Due to the harmonisation and simplification of taxation between the EU Member States, new rules on chain transactions, call-off stock and conditions for zero-rating of intra-Community supplies of goods will apply as of 1 January 2020.

  • Chain transactions refer to successive supplies of the same goods (which means that there are two or more consecutive supplies) where the goods supplied are subject to a single intra-Community transport between two Member States. The general rule lays down that the dispatch or transport of the goods is ascribed to the supply made to the intermediary operator. However, it is possible to derogate from the general rule. If the intermediary operator provides the supplier with a VAT identification number issued by the Member State from which the goods are dispatched or transported, the dispatch or transport of the goods will be ascribed to the supply made by the intermediary operator.
  • The simplification rule for call-off stocks establishes that no (deemed) intra-Community supply of goods and no (deemed) intra-Community acquisition are effected by the supplier at the time of dispatch or transport of the goods to the stock located in another Member State. The zero-rated intra-Community supply of goods by the supplier in the Member State of departure, and the intra-Community acquisition of goods by the acquirer in the Member State where the stock is situated, only take place at a later stage when the acquirer takes ownership of the goods. Therefore, the foreign supplier will not be obligated to register for VAT purposes in the Member State of destination. To use this simplification rule for call-off stock arrangements, the supplier has to record the dispatch or transport of the goods in a register and declare the VAT identification number of the intended acquirer in the recapitulative statement submitted for the period of the transport of the goods and the period of withdrawal of the goods from the call-off stock.
  • For the exemption of intra-Community supplies of goods, the taxable person or non-taxable legal person for whom the supply is made has to be identified for VAT purposes in a Member State other than that in which the dispatch or transport begins, and the taxable person or non-taxable legal person for whom the supply is made must indicate the VAT identification number to the supplier. In the event that the acquirer does not provide a VAT identification number to the supplier, or if the VAT identification number is invalid or if it is not stated in the recapitulative statement, the exemption of intra-Community supplies of goods will not apply.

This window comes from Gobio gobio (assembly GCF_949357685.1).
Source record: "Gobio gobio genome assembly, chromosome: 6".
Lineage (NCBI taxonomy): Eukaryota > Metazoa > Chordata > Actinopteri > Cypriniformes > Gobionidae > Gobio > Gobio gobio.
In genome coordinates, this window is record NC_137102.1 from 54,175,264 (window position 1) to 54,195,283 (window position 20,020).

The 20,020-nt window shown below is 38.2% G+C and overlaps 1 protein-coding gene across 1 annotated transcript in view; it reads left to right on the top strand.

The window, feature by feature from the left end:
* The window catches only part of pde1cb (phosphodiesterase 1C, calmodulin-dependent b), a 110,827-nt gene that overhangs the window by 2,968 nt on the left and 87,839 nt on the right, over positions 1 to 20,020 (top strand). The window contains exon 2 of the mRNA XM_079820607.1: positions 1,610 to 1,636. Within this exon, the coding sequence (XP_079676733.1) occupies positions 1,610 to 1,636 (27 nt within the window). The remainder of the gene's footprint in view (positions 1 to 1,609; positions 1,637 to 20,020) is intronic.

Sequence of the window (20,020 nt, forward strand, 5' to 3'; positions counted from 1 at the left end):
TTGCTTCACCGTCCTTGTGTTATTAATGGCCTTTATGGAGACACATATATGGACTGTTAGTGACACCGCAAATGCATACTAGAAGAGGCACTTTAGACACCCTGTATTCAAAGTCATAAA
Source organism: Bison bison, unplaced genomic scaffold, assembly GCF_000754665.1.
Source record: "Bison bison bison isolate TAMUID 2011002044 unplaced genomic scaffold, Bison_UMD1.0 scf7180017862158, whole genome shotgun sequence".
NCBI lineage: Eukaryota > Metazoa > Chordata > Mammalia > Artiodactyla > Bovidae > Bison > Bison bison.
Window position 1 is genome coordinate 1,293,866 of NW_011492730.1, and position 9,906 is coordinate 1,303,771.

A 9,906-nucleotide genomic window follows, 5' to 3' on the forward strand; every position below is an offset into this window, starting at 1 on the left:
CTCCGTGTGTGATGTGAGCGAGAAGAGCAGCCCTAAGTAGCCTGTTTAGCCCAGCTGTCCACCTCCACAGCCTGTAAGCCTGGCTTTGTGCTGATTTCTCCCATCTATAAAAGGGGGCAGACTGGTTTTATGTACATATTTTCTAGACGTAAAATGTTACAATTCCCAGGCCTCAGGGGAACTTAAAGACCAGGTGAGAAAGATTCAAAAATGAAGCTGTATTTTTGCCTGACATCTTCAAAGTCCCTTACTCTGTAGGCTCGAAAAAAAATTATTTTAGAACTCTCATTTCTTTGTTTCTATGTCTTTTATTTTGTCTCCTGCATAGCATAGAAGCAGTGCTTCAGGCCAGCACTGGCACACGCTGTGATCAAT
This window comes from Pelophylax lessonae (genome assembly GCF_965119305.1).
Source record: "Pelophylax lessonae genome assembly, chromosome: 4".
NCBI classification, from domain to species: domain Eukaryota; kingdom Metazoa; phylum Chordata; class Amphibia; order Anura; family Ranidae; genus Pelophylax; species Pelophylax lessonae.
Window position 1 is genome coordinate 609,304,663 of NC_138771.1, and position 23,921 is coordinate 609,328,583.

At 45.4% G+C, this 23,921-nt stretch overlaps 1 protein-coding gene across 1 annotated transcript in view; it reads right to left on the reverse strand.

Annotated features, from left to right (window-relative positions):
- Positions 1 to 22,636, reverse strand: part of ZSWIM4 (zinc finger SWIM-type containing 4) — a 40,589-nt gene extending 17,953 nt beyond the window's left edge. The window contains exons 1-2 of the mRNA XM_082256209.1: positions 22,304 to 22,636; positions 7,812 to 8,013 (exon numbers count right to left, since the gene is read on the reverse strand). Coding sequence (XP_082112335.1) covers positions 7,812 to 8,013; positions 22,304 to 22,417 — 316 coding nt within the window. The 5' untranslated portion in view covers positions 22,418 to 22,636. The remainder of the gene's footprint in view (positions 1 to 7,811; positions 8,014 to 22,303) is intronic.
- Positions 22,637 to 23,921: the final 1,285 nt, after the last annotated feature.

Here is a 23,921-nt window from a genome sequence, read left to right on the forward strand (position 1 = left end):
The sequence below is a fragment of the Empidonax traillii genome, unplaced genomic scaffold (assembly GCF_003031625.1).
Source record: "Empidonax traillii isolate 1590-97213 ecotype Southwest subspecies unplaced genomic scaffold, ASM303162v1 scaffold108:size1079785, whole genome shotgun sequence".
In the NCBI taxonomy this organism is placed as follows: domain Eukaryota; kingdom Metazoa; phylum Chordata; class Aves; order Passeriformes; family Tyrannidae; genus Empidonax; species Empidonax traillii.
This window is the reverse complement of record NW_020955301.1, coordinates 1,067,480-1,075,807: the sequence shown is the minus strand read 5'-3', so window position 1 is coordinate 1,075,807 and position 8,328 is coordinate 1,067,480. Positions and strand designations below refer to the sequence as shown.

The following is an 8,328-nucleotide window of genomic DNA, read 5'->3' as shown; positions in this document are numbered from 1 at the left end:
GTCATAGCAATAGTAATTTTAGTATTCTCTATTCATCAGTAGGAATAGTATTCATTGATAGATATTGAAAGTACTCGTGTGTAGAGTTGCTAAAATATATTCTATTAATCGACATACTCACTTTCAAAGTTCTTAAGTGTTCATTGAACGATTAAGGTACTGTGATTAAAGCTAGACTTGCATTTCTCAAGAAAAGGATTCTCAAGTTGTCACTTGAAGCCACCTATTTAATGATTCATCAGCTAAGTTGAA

• The provisions on proof of transportation and dispatch for intra-Community supplies of goods will be harmonised by the EU Member States.

The European Commission published explanatory notes on the ‘quick fixes’. The notes are intended to give a better understanding of the new regulations and provide more detailed information. However, the explanatory notes are not legally binding. For Austria, certain points will also be addressed in the update to the VAT Guidelines which will be finalised before the end of the year. 

Changes for small businesses, e-books and electronic motorcycles

  • The threshold for the exemption for small businesses will increase from EUR 30,000 to EUR 35,000 per annum. The obligation to submit VAT returns and annual VAT returns will only apply from this threshold.
  • The supply of electronic books, newspapers and magazines is subject to a reduced rate of 10% – the same rate as for printed works.
  • Supplies of goods or services in connection with electronic motorcycles, such as e-bikes and e-scooters, entitle businesses to deduct input tax. The decisive factor is carbon dioxide emissions of zero grams per kilometre.

Rupert Wiesinger
Melanie Kaltner

We encourage feedback on the newsletter and the content. Equally, we welcome any of your thoughts on topics that you would like to see addressed in future issues.

Tax Partners

Monika Berndl

Partnerin, Wien, PwC Austria

+43 699 123 900 78


Gerald Dipplinger

Partner, PwC Austria

+43 676 833 773 648


Marianna Dozsa

Partnerin, PwC Austria

+43 676 833 773 239


Peter Draxler

Partner, Standort Linz, PwC Austria

+43 676 833 771 54


Johannes Edlbacher

Partner, PwC Austria

+43 699 199 167 83


Peter Hadl

Partner, PwC Austria

+43 676 833 778 003


Copyright and Publisher: PwC Österreich GmbH Wirtschaftsprüfungsgesellschaft, Donau-City-Straße 7, 1220 Vienna, Austria

Editor: Christof Wörndl,

The above information is intended to provide general guidance only. It should not be used as a substitute for professional advice or as the basis for decisions or actions without prior consultation with your advisors. While every care has been taken in the preparation of the publication, no liability is accepted for any statement, option, error or omission.

PwC refers to the PwC network and/or one or more of its member firms, each of which is a separate legal entity. Please see for further details.

Folgen Sie uns